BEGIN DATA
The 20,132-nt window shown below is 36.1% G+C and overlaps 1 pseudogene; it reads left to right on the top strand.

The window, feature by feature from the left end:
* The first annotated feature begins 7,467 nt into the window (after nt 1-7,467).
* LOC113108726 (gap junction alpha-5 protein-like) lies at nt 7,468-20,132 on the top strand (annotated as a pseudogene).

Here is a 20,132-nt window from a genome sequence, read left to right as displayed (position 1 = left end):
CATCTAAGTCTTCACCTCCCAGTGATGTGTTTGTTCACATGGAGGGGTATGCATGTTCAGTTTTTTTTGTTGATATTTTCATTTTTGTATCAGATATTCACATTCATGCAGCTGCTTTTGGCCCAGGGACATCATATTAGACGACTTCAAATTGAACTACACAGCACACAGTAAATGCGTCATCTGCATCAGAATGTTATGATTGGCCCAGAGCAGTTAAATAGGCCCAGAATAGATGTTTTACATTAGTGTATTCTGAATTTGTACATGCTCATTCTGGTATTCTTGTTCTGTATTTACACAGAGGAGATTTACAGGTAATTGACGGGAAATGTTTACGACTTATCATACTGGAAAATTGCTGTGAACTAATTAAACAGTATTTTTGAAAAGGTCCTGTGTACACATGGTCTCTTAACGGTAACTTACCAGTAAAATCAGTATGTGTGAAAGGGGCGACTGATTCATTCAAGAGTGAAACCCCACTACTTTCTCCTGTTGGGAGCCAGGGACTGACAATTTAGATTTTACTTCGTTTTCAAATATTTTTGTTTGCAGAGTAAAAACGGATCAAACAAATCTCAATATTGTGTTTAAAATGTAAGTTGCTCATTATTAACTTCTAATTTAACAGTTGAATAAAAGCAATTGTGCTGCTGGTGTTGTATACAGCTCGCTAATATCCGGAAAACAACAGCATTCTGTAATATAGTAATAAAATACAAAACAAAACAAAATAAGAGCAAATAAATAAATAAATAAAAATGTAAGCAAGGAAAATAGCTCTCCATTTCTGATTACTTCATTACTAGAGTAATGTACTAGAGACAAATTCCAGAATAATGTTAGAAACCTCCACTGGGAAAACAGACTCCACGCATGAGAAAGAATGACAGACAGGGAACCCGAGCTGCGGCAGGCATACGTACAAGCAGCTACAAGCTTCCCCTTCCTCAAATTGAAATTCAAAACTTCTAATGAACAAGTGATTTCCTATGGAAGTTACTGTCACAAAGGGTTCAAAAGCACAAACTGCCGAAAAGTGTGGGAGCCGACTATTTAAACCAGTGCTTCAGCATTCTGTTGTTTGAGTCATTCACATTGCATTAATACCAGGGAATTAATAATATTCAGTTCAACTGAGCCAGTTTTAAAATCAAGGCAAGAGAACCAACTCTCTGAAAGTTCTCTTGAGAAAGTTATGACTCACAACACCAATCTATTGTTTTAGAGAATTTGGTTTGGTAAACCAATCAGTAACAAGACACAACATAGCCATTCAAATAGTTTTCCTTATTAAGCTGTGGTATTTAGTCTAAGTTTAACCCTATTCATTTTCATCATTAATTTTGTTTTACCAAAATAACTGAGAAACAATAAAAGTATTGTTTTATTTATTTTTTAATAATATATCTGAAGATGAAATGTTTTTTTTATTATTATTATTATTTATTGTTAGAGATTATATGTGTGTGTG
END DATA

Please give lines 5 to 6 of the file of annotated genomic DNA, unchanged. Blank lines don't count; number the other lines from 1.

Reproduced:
Here is a 20,132-nt window from a genome sequence, read left to right as displayed (position 1 = left end):
CATCTAAGTCTTCACCTCCCAGTGATGTGTTTGTTCACATGGAGGGGTATGCATGTTCAGTTTTTTTTGTTGATATTTTCATTTTTGTATCAGATATTCACATTCATGCAGCTGCTTTTGGCCCAGGGACATCATATTAGACGACTTCAAATTGAACTACACAGCACACAGTAAATGCGTCATCTGCATCAGAATGTTATGATTGGCCCAGAGCAGTTAAATAGGCCCAGAATAGATGTTTTACATTAGTGTATTCTGAATTTGTACATGCTCATTCTGGTATTCTTGTTCTGTATTTACACAGAGGAGATTTACAGGTAATTGACGGGAAATGTTTACGACTTATCATACTGGAAAATTGCTGTGAACTAATTAAACAGTATTTTTGAAAAGGTCCTGTGTACACATGGTCTCTTAACGGTAACTTACCAGTAAAATCAGTATGTGTGAAAGGGGCGACTGATTCATTCAAGAGTGAAACCCCACTACTTTCTCCTGTTGGGAGCCAGGGACTGACAATTTAGATTTTACTTCGTTTTCAAATATTTTTGTTTGCAGAGTAAAAACGGATCAAACAAATCTCAATATTGTGTTTAAAATGTAAGTTGCTCATTATTAACTTCTAATTTAACAGTTGAATAAAAGCAATTGTGCTGCTGGTGTTGTATACAGCTCGCTAATATCCGGAAAACAACAGCATTCTGTAATATAGTAATAAAATACAAAACAAAACAAAATAAGAGCAAATAAATAAATAAATAAAAATGTAAGCAAGGAAAATAGCTCTCCATTTCTGATTACTTCATTACTAGAGTAATGTACTAGAGACAAATTCCAGAATAATGTTAGAAACCTCCACTGGGAAAACAGACTCCACGCATGAGAAAGAATGACAGACAGGGAACCCGAGCTGCGGCAGGCATACGTACAAGCAGCTACAAGCTTCCCCTTCCTCAAATTGAAATTCAAAACTTCTAATGAACAAGTGATTTCCTATGGAAGTTACTGTCACAAAGGGTTCAAAAGCACAAACTGCCGAAAAGTGTGGGAGCCGACTATTTAAACCAGTGCTTCAGCATTCTGTTGTTTGAGTCATTCACATTGCATTAATACCAGGGAATTAATAATATTCAGTTCAACTGAGCCAGTTTTAAAATCAAGGCAAGAGAACCAACTCTCTGAAAGTTCTCTTGAGAAAGTTATGACTCACAACACCAATCTATTGTTTTAGAGAATTTGGTTTGGTAAACCAATCAGTAACAAGACACAACATAGCCATTCAAATAGTTTTCCTTATTAAGCTGTGGTATTTAGTCTAAGTTTAACCCTATTCATTTTCATCATTAATTTTGTTTTACCAAAATAACTGAGAAACAATAAAAGTATTGTTTTATTTATTTTTTAATAATATATCTGAAGATGAAATGTTTTTTTTATTATTATTATTATTTATTGTTAGAGATTATATGTGTGTGTG